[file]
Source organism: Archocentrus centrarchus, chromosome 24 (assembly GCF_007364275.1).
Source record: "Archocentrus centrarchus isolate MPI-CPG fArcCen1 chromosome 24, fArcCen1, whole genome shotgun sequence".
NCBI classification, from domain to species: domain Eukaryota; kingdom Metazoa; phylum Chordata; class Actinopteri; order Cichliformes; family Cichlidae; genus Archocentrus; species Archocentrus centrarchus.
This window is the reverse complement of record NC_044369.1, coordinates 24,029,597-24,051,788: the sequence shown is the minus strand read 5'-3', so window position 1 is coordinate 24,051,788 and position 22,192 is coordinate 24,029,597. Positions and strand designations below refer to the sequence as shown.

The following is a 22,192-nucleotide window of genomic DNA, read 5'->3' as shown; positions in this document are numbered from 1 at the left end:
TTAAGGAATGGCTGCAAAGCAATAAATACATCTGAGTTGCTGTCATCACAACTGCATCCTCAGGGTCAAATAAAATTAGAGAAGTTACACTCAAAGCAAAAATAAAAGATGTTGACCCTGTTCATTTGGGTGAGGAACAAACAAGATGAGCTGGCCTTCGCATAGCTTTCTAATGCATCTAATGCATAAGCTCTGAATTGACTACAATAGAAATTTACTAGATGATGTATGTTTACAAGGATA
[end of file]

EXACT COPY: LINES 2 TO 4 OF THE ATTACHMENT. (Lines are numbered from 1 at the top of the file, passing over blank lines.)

Source record: "Archocentrus centrarchus isolate MPI-CPG fArcCen1 chromosome 24, fArcCen1, whole genome shotgun sequence".
NCBI classification, from domain to species: domain Eukaryota; kingdom Metazoa; phylum Chordata; class Actinopteri; order Cichliformes; family Cichlidae; genus Archocentrus; species Archocentrus centrarchus.
This window is the reverse complement of record NC_044369.1, coordinates 24,029,597-24,051,788: the sequence shown is the minus strand read 5'-3', so window position 1 is coordinate 24,051,788 and position 22,192 is coordinate 24,029,597. Positions and strand designations below refer to the sequence as shown.